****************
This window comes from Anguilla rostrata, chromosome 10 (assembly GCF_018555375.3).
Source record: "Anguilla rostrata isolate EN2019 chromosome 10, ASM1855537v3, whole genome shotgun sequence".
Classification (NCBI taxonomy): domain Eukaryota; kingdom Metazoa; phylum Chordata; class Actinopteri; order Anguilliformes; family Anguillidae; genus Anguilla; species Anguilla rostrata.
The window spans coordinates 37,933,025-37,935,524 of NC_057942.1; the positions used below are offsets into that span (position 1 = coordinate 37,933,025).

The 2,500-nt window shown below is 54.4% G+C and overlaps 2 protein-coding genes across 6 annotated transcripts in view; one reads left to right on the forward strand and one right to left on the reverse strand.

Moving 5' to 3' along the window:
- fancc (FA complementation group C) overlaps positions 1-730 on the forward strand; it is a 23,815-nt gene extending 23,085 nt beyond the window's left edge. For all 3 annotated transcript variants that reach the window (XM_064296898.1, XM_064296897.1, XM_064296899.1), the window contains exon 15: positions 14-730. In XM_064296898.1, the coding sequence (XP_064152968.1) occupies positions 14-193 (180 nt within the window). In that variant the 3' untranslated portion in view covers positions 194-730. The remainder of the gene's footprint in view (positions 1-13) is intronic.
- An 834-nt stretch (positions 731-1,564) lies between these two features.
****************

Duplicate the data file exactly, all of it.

This window comes from Anguilla rostrata, chromosome 10 (assembly GCF_018555375.3).
Source record: "Anguilla rostrata isolate EN2019 chromosome 10, ASM1855537v3, whole genome shotgun sequence".
Classification (NCBI taxonomy): domain Eukaryota; kingdom Metazoa; phylum Chordata; class Actinopteri; order Anguilliformes; family Anguillidae; genus Anguilla; species Anguilla rostrata.
The window spans coordinates 37,933,025-37,935,524 of NC_057942.1; the positions used below are offsets into that span (position 1 = coordinate 37,933,025).

The 2,500-nt window shown below is 54.4% G+C and overlaps 2 protein-coding genes across 6 annotated transcripts in view; one reads left to right on the forward strand and one right to left on the reverse strand.

Moving 5' to 3' along the window:
- fancc (FA complementation group C) overlaps positions 1-730 on the forward strand; it is a 23,815-nt gene extending 23,085 nt beyond the window's left edge. For all 3 annotated transcript variants that reach the window (XM_064296898.1, XM_064296897.1, XM_064296899.1), the window contains exon 15: positions 14-730. In XM_064296898.1, the coding sequence (XP_064152968.1) occupies positions 14-193 (180 nt within the window). In that variant the 3' untranslated portion in view covers positions 194-730. The remainder of the gene's footprint in view (positions 1-13) is intronic.
- An 834-nt stretch (positions 731-1,564) lies between these two features.